For example, you might consider applying an !important tag for styling the <label> element, with the intent to ensure that all <label> elements in a form are white.

label, legend { color: white !important; }

While this rule theoretically works when content is rendered on your live website page, it will also render all <label> tags in the content editor as white, as shown below.


Instead, you should use more specific selectors, as shown in the code below, to target only the form module labels.

.hs-form label, .hs-form .hs-form-field > label, .hs-form .hs-field-desc { color: white; }

Include editor-specific code

When developing a theme, template, or module, you can use CSS classes, JavaScript variables, and HubL to change how content is rendered with content editors and preview screens. This enables you to provide extra context for users in the content editors and preview pages, while still controlling the output on the live page. In addition, you can use these methods to prevent problematic code from rendering within HubSpot.

Below, learn about the different methods of conditionally rendering content based on whether it's rendered in HubSpot or on the live page.

Rendering CSS with .hs-inline-edit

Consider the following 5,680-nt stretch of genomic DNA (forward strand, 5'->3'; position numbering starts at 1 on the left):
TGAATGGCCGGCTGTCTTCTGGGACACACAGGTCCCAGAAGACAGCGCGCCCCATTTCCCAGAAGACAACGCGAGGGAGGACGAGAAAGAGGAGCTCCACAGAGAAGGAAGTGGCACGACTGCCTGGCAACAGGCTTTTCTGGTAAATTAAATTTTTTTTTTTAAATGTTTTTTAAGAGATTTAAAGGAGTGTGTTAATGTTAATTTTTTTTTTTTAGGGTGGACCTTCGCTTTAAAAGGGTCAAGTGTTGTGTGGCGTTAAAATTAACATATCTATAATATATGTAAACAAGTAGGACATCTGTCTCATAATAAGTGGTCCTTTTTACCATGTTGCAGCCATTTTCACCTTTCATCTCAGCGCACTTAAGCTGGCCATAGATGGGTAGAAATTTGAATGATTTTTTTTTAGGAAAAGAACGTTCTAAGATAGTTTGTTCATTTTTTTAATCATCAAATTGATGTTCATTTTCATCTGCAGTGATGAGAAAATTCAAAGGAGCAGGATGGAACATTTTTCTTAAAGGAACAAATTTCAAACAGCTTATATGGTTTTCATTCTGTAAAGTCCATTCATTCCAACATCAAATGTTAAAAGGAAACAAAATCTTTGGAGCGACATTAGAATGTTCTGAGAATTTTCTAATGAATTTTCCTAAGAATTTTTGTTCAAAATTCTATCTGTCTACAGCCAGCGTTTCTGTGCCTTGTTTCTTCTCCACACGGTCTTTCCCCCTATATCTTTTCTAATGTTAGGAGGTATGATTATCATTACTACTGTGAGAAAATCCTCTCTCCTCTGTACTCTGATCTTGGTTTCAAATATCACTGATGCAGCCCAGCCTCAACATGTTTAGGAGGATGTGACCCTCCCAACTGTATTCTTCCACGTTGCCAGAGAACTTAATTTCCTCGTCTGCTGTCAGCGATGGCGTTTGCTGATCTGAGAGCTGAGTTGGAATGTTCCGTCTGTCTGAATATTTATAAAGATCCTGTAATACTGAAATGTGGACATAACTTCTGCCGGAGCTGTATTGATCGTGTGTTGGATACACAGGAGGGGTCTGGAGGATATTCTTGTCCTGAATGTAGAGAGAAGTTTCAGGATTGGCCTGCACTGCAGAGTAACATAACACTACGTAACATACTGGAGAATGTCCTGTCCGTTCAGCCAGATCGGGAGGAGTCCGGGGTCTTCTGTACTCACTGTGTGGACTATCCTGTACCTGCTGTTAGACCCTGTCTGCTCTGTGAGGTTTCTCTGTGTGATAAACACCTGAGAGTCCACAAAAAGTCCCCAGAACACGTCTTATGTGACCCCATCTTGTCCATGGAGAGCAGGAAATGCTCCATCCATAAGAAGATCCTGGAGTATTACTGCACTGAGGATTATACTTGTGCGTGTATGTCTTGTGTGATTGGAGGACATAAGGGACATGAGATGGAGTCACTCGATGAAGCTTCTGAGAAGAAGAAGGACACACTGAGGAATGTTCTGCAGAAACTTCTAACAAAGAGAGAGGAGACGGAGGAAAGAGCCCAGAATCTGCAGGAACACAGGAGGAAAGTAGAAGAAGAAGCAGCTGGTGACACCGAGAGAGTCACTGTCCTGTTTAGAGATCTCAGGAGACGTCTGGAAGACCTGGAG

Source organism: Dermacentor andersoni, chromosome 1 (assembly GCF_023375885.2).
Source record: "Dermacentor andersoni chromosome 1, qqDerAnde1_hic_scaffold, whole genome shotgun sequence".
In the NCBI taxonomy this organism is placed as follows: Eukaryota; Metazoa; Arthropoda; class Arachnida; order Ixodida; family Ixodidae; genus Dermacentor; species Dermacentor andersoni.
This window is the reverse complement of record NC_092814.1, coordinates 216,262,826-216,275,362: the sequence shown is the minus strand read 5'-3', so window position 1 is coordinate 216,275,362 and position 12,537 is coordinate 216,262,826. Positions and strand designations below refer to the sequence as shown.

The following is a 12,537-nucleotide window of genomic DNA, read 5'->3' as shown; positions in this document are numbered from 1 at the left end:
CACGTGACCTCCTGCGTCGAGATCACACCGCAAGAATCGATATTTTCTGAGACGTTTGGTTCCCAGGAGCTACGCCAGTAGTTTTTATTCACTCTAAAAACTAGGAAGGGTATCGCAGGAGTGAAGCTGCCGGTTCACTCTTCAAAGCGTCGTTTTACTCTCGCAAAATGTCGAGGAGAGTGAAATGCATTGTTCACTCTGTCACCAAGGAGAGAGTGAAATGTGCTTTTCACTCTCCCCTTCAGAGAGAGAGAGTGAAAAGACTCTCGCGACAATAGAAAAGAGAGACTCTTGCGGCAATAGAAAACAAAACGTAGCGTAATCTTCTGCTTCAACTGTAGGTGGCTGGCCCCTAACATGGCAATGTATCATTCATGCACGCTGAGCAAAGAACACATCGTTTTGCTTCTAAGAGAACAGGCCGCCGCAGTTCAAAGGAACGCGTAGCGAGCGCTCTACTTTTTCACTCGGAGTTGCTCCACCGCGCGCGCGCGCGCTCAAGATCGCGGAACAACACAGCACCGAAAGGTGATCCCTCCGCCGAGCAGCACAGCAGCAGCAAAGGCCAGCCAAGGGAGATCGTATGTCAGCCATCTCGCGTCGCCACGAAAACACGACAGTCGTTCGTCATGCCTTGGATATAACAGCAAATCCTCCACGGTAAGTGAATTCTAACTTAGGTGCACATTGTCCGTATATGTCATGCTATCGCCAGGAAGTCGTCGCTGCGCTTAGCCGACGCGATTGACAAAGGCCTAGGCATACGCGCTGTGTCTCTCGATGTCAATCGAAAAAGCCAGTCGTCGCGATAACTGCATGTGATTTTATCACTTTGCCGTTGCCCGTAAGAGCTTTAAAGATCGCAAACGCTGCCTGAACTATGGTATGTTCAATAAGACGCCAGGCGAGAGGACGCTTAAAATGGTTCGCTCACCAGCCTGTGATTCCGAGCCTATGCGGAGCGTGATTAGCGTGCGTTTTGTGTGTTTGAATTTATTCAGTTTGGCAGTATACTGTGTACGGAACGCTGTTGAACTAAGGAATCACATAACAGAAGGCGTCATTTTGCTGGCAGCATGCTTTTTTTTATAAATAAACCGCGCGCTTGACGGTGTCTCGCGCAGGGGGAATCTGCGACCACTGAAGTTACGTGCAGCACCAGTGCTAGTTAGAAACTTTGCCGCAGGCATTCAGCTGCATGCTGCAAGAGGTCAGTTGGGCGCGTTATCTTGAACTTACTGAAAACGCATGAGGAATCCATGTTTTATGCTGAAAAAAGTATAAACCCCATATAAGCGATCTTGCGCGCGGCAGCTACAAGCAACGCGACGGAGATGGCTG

The editor uses an iframe to load a preview of the content into HubSpot’s content editor, and the <html> element within this iframe is assigned a class of .hs-inline-edit. Using this class, you can write CSS that conditionally renders based on the presence of that iframe.

For example, the following CSS takes advantage of the pseudo-class :not() so that the rule does not apply when loaded in the editor:

:not(.hs-inline-edit) label { color: white; }

As another example, if you're seeing that the rich text toolbar in the editor is being hidden behind a page's header due to a z-index rule, you could update your CSS to apply a lower z-index value to the header. By using the .hs-inline-edit class, the new rule will only apply in the editor, not the live page. For reference, the rich text toolbar's z-index is 2147483647.

.hs-inline-edit .header { z-index: 2147483600; }

Rendering JavaScript window.hsInEditor

When content is loaded in the editor, window.hsInEditor will return true. You can include this variable in your JavaScript to conditionally run code based on whether the content is within the context of the editor. This can be useful when JavaScript is negatively impacting the in-app editing experience.

For example, you might find that your JavaScript isn't working as expected because it's running before the page editor has loaded. If your site uses jQuery, you could use the document ready handler to run the code only once the page editor has loaded fully. 

jQuery(document).ready(function($) { if (window.hsInEditor) { return; } // other stuff $('.some_widget').fancyThing(); });

Rendering content with HubL

HubSpot provides a set of HubL variables that will return true in various editor and preview contexts. This includes variables that can check for any editor or preview context, as well as specific editor and preview contexts. 

For example, the if statement below would render its content only when the user is in the blog post editor.

{% if is_in_blog_post_editor %} Helpful contextual information for blog authors. {% endif %}